Union Budget 2015-16: Reactions from the Higher Education Sector
Snapshot of Budget 2015-16 Allocations to the Education Sector
Union Minister of Finance Arun Jaitley in his budget speech in the Parliament marginally reduced the overall allocations made to the education sector but has increased the allocation for higher education by about 22 percent. Jaitley has set aside Rs.69,074.76 crore for education in 2015-16. The revised estimates in 2014-15 had put the figure at Rs 70,505 crore. Of the total outlay for 2015-16, Rs.42,219.5 crore was dedicated to the schools sector and Rs.26,855.26 crore for higher education.
Mr. Rakesh Jinsi, President, SOIL 
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Happy about:  The budget definitely attempts to address India’s demographic dividend concern – opportunities for the youth. It turns the spotlight on both sides of the potential growth story – job creation as well as skill up-gradation. On the job creation front, apart from “Make in India”, three things stand out. Firstly, the plans to increase the ease of doing business – this will attract more investments and will speed up the process of creating opportunities. Secondly, the allocation of 1000 crore towards SETU (Self Employment and Talent Utilization) through NIITI Aayog is an interesting development. We will be keen to see how this is implemented. Thirdly the proposal of the MUDRA bank to fund the unfunded will encourage more Indian youth to take to entrepreneurship rather than seek jobs alone. On the skill up-gradation aspect, the budget addresses the demand and supply side. On the supply side, the soon to be launched National Skill Mission will hopefully live up to its ambitious target of consolidating the existing skill programs and thereby improve the quality of delivery of these programs. On the demand side, it will help aspirants by ensuring an IT based student financial authority to monitor scholarships. Given the recent success of digital transfer implementation, we are hopeful of this coming through well. The Nayi Manzil scheme for minority students who don’t have a school leaving certificate is also a welcome one. As expected the focus on skill development that began with the July 2014 budget has been strengthened and the case for entrepreneurship has also emerged stronger. On the whole the budget is growth focused and progressive.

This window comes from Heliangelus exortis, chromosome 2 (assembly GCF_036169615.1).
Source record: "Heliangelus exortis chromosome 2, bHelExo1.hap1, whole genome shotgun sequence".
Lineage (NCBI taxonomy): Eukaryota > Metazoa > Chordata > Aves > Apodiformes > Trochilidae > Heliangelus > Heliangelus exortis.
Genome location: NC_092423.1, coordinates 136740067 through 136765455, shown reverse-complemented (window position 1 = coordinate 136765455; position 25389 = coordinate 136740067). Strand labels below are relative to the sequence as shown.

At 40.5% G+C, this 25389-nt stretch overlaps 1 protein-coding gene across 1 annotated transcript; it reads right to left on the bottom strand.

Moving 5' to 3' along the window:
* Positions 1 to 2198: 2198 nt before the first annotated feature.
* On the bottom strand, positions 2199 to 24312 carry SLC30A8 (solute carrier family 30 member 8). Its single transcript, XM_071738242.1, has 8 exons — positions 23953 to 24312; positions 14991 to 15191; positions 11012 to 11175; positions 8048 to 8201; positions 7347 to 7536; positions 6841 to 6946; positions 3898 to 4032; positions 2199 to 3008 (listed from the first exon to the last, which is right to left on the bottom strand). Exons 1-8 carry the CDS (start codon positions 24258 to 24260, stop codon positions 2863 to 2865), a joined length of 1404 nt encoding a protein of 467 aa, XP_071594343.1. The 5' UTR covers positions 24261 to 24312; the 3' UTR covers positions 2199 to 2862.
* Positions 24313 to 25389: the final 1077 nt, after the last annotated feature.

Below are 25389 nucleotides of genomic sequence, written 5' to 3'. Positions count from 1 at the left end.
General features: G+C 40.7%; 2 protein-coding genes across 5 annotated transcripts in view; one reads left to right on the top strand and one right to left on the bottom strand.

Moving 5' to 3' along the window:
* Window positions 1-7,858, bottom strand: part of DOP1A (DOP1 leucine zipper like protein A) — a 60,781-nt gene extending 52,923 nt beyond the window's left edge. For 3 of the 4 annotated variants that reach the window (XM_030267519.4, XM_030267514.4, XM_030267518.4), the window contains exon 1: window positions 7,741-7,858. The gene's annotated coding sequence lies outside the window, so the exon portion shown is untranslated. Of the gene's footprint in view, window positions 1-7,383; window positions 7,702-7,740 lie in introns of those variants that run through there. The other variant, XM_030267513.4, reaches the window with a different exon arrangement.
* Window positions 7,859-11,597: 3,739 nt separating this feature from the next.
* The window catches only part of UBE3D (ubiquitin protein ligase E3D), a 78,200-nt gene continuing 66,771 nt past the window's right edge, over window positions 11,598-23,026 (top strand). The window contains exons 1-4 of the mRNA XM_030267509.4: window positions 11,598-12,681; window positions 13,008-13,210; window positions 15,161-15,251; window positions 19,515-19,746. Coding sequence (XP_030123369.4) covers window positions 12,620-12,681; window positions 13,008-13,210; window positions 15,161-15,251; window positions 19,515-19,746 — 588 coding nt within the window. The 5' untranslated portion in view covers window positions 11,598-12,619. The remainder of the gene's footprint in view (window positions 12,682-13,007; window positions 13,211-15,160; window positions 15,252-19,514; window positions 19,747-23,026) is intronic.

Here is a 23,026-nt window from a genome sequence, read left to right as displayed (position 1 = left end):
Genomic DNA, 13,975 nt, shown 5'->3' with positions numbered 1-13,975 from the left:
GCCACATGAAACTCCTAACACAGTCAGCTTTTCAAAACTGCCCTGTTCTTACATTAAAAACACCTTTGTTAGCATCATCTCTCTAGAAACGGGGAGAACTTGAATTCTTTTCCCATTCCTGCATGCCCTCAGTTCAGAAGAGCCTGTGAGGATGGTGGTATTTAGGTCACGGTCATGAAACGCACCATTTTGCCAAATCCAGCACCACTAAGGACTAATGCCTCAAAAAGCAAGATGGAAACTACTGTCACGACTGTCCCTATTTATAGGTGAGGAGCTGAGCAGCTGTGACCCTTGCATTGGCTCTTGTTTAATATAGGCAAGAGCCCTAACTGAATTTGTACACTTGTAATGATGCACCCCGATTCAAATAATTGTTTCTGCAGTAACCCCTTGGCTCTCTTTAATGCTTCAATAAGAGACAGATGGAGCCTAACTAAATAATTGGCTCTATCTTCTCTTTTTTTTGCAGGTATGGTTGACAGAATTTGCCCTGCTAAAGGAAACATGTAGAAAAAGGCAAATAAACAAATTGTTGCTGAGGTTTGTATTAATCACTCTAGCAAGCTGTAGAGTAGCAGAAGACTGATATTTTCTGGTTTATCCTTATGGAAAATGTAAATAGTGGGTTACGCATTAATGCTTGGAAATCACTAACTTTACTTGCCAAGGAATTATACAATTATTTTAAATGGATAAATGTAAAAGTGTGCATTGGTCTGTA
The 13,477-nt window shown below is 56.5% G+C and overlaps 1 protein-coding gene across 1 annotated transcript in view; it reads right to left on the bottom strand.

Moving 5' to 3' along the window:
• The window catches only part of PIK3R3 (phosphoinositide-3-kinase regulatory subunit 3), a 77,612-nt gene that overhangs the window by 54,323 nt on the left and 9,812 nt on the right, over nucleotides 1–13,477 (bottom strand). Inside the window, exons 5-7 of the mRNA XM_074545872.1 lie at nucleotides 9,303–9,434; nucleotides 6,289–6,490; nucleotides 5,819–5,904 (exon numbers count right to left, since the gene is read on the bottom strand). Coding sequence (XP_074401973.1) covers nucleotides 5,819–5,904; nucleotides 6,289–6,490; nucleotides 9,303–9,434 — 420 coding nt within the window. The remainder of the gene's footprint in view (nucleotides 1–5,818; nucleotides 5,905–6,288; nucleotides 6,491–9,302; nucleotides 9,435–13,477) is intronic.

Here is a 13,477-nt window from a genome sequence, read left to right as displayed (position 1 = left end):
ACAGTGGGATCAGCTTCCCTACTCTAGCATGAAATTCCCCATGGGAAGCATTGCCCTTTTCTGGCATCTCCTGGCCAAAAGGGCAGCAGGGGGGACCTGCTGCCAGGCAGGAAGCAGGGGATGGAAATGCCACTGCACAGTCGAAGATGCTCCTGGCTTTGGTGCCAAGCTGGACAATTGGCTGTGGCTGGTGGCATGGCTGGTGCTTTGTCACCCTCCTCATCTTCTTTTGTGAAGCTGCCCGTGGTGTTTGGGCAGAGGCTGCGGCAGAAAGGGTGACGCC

Sad about:  What we missed seeing in the budget is the furtherance of the teacher training program that was spoken of in the last budget. We would have also liked to see a little bit more attention to industry-academia connect happening through innovative programs.